By Andrew Willis, Contributing Reporter

RIO DE JANEIRO, BRAZIL – The local Rio economy is enjoying a large injection of funds from the state’s shipbuilders, as local content rules and strong orders from Petrobras, Brazil’s semi-public oil company, put pressure on suppliers. The shipyards are currently pumping around R$2 billion into the purchase of materials, equipment and services from local suppliers in the state, the O Globo newspaper reported last week (August 18th).

Petrobras ship
A Petrobras oil tanker, photo by Márcio Cabral de Moura/Flickr Creative Commons License.

Transpetro, the transport-orientated subsidiary of Petrobras, has placed orders for nineteen vessels with Rio shipyards, with an estimated R$2 billion to be spent on purchases within the state.

Of the nineteen, four vessels are product ships, two of which (the Celso Furtado and Sérgio Buarque) have already been delivered by the Maua shipyard in Niterói.

Another twelve ships are being made in the Eisa shipyard on Governor’s Island, with orders for three more ships, designed to carry fuel oil for maritime transport, placed with the Superpesa shipyard.

Rio state’s economic development secretary, Júlio Bueno, has said that shipbuilding is a natural vocation for the state, predicting that many companies will move to Rio in the coming years, attracted by the qualified labor and the market surrounding the shipbuilding industry. “This concentration of activity in one place makes a difference to costs and deadlines, and this helps Rio win international competitiveness,” said Bueno.

In a bid to develop local industry, Brazilian government rules require 65 percent of Petrobras’ equipment to come from national suppliers. While analysts agree this has helped bolster many Brazilian businesses, it has not come without cost.

“Money spent in Brazil is good for the Brazilian economy but the platforms or vessels will cost more and will be delivered later than if they were built outside of Brazil,” Jim Kappeler, a long-time American expat working in the oil industry, told The Rio Times. “Those additional costs will be paid by the Brazilian people,” he added.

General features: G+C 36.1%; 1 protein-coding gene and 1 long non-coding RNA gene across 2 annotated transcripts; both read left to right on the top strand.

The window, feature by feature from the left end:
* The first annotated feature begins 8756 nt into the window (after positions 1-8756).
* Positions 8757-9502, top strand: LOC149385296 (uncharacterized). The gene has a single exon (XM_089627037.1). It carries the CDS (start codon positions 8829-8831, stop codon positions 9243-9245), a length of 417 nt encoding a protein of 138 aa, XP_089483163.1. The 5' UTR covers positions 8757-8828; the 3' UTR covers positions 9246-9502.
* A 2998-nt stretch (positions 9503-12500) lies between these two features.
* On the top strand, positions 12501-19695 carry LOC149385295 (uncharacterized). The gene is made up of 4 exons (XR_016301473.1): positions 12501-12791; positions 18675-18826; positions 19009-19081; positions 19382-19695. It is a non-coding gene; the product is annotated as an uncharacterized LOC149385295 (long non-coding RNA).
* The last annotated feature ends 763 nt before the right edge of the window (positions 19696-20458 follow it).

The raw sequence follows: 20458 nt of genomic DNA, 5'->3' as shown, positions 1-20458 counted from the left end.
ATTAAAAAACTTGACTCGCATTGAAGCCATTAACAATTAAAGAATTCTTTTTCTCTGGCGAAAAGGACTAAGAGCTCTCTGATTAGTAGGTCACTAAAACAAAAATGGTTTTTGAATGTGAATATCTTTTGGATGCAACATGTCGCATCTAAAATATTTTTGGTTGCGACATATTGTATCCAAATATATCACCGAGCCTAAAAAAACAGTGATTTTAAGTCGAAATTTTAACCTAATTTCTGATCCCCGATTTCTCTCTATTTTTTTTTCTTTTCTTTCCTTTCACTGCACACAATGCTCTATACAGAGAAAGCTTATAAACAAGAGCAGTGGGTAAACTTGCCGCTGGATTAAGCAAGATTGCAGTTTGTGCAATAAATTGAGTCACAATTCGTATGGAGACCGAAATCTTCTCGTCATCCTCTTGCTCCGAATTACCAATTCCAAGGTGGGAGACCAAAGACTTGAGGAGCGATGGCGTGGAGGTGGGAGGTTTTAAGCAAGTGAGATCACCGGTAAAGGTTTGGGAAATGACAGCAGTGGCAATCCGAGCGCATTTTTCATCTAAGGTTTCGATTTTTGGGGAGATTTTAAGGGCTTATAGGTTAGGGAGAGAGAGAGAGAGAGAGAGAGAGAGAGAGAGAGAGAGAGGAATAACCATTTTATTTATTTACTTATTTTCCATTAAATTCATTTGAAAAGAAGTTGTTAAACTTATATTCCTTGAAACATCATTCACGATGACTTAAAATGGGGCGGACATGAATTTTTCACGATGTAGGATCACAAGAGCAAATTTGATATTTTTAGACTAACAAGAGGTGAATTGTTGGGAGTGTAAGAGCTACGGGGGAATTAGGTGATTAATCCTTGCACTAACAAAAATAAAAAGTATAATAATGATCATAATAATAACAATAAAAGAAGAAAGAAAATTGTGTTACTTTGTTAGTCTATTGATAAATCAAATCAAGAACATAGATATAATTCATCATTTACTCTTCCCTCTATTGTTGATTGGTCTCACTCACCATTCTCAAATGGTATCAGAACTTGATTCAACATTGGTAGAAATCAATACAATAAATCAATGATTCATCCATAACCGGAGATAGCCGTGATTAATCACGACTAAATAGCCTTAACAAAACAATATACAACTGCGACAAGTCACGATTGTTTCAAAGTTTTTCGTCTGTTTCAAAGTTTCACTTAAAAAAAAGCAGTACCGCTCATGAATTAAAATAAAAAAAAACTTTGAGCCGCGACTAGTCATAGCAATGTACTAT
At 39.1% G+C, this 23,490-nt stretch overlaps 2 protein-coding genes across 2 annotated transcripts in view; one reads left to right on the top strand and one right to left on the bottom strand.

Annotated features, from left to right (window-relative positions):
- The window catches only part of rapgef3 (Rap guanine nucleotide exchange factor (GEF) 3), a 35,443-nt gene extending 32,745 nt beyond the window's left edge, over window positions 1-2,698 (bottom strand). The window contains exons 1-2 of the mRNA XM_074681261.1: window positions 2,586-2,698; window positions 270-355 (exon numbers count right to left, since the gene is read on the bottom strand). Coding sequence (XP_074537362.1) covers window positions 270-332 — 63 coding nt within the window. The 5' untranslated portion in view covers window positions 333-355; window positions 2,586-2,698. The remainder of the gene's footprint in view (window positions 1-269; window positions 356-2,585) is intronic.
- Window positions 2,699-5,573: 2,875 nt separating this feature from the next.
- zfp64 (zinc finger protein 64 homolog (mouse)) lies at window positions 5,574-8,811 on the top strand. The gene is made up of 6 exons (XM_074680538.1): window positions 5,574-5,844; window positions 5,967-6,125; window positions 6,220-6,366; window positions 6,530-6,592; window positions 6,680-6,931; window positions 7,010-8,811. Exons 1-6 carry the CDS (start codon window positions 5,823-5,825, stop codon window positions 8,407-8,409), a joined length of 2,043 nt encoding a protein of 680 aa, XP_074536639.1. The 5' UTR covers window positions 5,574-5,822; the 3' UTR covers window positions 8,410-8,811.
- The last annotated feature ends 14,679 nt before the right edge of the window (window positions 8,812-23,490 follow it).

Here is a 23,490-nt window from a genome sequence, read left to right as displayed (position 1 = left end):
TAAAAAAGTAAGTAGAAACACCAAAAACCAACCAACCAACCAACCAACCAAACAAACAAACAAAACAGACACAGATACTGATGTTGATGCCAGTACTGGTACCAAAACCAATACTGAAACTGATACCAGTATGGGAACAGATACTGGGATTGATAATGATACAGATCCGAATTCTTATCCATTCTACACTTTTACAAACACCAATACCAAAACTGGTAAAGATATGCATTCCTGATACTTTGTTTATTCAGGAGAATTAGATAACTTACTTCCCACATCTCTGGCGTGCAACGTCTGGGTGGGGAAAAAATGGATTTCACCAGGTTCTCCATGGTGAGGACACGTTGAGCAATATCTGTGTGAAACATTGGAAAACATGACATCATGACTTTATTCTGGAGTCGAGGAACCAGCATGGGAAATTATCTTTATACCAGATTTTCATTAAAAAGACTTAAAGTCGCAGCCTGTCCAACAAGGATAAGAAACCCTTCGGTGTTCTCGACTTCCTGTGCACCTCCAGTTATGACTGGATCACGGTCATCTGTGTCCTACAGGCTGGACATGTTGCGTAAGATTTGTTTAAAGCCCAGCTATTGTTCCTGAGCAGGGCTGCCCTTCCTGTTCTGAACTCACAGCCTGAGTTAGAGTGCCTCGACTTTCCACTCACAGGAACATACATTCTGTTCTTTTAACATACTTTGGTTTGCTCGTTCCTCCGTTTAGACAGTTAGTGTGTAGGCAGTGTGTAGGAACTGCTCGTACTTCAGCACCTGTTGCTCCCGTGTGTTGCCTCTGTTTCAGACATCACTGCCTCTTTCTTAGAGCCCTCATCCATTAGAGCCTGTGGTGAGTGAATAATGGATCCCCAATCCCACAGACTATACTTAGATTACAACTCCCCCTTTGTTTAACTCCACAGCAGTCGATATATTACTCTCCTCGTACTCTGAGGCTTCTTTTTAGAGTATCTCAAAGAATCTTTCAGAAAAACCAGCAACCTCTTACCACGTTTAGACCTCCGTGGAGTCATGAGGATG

The shipbuilding boom is not unique to Rio state, with yards across the country benefiting from strong orders. “All shipyards in Brazil, even some that have not even been built yet, are booked up solid for the foreseeable future,” said Kappeler.

Ship yard
Brazil’s ship yard are working overtime to meet orders, photo by Andy Siitonen/Flickr Creative Commons License.

The shipbuilding industry in Rio employs about 30,000 workers at the moment. The department of economic development estimates that over the next five years a further 12,000 direct and indirect jobs will be generated.

The number is expected to reach 20,000 by 2020, with the entry into operation of new shipyards in Rio owned by OSX, the ship building company run by Brazilian entrepreneur Eike Batista. The new Superporto do Açu yards will be located at São João da Barra in northern Rio state.

Julia Butter, an expert on industrial competitiveness with the Federation of Industries in Rio de Janeiro State (Firjan), confirms that orders in the naval sector are helping to heat the local economy. “Orders are through the roof, with many companies expanding their capacity and others moving to the state on account of this demand,” she said.

In addition to shipbuilding, over the last three years the percentage of ships arriving in Rio’s Guanabara Bay has increased by 146 percent, according to the Companhia Docas (Dock Company). Statistics by Docas show in 2009, 1,568 ships entered in Guanabara Bay, in 2010 it were 2,374 vessels. In 2011, 3,861 ships entered, an annual growth of 63 percent.


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